Why I speak with a Christian accent

Sometimes I find myself feeling embarrassed to speak in public because I have a Christian accent. It is second nature for me to say “thank-God” when I am feeling grateful and “God-willing” when I am strongly aware of how weak my best efforts are in the face of fate.

That’s just where I come from. It’s how my people speak. We are Christians and we believe that God created the universe and we have God to thank for all that has happened and God to trust for all that is yet to happen.

Yet the fact that I often write and talk like a Christian, with a Christian accent, isn’t always taken well in the public arena. Even though I do my best to watch the speed limits and obey all the traffic signs, some people are turned off by the fact that I will also pray for a safe trip.

Even though I will study all night for my test, I just can’t help but also ask God for success in the same.

The world is not secular… or Christian

You see, I live in a land where increasingly many people would rather we “don’t bring God or religion into this”. “This is a secular State,” they scream. “We are discussing a scientific phenomenon,” they explain, often reasonably. So I do my best to find alternative words for my expressions of faith, hope and mystery.

Sometimes their outrage against my Christian accent is understandable. They’ve probably been hurt by people who exclaim “praise Jesus” instead of “thank goodness”. They’ve been betrayed and belittled by people who otherwise walk and talk like me. They can’t help but associate people with my accent with danger and distrust.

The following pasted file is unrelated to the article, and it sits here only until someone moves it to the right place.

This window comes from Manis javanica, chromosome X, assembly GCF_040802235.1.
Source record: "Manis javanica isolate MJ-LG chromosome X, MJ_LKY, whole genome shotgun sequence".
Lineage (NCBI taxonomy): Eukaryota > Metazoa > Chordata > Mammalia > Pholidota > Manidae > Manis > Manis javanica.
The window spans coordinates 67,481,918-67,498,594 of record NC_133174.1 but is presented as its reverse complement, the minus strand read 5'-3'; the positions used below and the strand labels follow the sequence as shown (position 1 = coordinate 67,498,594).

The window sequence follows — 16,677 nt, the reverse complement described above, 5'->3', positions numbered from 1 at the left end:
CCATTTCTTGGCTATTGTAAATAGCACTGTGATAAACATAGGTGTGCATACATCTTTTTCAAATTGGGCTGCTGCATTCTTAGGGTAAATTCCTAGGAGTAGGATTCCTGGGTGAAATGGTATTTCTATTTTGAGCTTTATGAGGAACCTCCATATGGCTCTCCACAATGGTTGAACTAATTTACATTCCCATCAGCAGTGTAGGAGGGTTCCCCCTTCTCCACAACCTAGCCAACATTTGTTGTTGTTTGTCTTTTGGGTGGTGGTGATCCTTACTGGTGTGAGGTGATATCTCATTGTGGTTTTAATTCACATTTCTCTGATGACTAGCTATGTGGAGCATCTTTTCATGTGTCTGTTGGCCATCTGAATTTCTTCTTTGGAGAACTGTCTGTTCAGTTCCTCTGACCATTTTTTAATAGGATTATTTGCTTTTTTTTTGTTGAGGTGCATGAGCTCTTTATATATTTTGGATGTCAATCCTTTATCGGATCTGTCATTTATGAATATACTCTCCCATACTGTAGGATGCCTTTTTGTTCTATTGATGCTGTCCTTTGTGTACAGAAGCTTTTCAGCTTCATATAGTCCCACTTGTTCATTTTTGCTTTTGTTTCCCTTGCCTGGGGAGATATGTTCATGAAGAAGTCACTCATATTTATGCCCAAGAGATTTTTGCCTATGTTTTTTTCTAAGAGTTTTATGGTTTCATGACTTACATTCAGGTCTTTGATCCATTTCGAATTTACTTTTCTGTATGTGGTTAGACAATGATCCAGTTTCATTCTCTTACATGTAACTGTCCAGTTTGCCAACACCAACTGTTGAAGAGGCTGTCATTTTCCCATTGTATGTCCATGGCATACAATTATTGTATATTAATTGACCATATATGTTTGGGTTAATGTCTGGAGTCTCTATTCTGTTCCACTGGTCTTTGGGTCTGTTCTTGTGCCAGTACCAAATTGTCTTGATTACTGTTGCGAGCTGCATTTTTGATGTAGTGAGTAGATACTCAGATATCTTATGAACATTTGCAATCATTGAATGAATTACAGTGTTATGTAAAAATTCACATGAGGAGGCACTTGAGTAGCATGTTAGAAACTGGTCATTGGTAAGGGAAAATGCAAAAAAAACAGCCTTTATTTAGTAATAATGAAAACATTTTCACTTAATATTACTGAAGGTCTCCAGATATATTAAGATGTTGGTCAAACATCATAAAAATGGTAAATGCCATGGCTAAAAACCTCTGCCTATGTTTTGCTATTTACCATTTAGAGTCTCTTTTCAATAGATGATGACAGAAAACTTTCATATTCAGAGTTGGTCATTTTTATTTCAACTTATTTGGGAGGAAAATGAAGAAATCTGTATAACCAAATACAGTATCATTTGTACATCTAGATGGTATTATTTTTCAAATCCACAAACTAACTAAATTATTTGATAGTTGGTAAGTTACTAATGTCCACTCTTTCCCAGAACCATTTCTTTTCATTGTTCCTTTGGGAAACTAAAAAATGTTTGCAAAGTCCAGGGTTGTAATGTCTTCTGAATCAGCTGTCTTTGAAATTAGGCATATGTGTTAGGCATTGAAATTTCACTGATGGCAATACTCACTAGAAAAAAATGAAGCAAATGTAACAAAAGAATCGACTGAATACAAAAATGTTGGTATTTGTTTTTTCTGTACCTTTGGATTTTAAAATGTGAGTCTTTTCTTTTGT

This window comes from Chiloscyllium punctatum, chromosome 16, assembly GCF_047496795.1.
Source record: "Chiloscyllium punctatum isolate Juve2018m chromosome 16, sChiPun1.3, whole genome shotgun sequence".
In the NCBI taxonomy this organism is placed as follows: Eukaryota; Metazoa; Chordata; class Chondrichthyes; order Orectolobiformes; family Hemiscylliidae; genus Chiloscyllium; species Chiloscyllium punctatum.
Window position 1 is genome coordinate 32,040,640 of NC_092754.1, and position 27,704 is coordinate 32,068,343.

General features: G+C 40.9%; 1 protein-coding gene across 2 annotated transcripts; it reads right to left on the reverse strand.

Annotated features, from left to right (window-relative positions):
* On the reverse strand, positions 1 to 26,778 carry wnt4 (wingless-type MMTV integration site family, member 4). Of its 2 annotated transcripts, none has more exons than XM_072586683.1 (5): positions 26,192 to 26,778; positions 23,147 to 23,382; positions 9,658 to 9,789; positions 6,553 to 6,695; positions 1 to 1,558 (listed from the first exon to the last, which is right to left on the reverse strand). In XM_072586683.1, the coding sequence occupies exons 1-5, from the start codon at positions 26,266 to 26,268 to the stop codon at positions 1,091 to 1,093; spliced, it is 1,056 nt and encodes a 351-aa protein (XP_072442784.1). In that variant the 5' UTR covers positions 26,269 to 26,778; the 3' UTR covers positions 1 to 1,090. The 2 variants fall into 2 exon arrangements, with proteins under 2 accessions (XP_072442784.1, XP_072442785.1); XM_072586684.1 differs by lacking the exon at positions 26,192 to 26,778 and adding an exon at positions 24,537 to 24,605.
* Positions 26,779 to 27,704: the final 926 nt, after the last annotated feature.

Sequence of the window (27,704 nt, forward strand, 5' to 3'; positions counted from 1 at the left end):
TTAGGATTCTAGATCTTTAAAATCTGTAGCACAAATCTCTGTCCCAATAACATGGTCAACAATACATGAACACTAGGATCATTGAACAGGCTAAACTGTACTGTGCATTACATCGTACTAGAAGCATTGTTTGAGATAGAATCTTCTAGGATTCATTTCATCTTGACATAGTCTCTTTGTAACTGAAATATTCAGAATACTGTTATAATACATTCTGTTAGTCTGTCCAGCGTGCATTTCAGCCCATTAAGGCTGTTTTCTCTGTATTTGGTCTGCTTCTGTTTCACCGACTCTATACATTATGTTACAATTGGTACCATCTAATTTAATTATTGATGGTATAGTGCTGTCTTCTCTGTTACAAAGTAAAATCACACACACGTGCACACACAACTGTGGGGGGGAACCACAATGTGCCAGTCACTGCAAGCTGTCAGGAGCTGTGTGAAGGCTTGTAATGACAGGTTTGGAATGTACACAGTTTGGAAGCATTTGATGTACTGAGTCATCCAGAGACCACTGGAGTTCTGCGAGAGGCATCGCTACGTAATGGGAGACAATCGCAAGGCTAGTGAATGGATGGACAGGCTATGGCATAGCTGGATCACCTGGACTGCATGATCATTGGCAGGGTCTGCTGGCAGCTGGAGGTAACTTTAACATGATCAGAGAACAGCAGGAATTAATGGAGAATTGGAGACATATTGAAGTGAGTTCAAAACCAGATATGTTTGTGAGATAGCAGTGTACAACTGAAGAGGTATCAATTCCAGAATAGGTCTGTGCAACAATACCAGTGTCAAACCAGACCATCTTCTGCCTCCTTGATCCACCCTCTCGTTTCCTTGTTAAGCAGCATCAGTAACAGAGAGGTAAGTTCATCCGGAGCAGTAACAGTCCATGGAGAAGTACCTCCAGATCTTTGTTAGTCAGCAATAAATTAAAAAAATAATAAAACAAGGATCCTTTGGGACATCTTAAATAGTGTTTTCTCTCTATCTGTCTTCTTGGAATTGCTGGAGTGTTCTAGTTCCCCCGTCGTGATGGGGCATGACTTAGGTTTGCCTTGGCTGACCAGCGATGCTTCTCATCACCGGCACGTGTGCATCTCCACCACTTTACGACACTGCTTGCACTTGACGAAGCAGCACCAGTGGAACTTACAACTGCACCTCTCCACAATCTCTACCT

So they silence all talk of God whenever they are in the room, in the name of secularism, rationality and liberalism.

Silence is exclusion

But what they don’t realize (or what they’d rather not think about) is that they are essentially asking those of us who live, breath and speak “God” to leave the room, to be excluded from the conversation. They preach freedom of expression except the freedom to express myself the best way I know how, and sometimes the only way I know how, as a Christian.

My Christian accent offends them. I admit that this accent is unrefined and often sounds unsophisticated and downright unscientific. Many have judged me for my Christian accent and dismissed me as illiterate or less “enlightened” than they are. It didn’t matter if I was top of my class in the sciences at school.